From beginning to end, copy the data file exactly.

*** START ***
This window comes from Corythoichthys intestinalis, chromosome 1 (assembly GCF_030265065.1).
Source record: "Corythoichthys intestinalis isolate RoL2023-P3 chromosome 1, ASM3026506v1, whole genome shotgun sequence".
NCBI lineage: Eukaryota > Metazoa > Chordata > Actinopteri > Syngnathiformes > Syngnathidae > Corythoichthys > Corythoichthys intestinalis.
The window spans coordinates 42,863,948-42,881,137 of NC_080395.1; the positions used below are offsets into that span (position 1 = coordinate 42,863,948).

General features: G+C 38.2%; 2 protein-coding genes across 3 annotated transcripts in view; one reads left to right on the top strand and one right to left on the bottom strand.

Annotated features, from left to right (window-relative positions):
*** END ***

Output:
This window comes from Corythoichthys intestinalis, chromosome 1 (assembly GCF_030265065.1).
Source record: "Corythoichthys intestinalis isolate RoL2023-P3 chromosome 1, ASM3026506v1, whole genome shotgun sequence".
NCBI lineage: Eukaryota > Metazoa > Chordata > Actinopteri > Syngnathiformes > Syngnathidae > Corythoichthys > Corythoichthys intestinalis.
The window spans coordinates 42,863,948-42,881,137 of NC_080395.1; the positions used below are offsets into that span (position 1 = coordinate 42,863,948).

General features: G+C 38.2%; 2 protein-coding genes across 3 annotated transcripts in view; one reads left to right on the top strand and one right to left on the bottom strand.

Annotated features, from left to right (window-relative positions):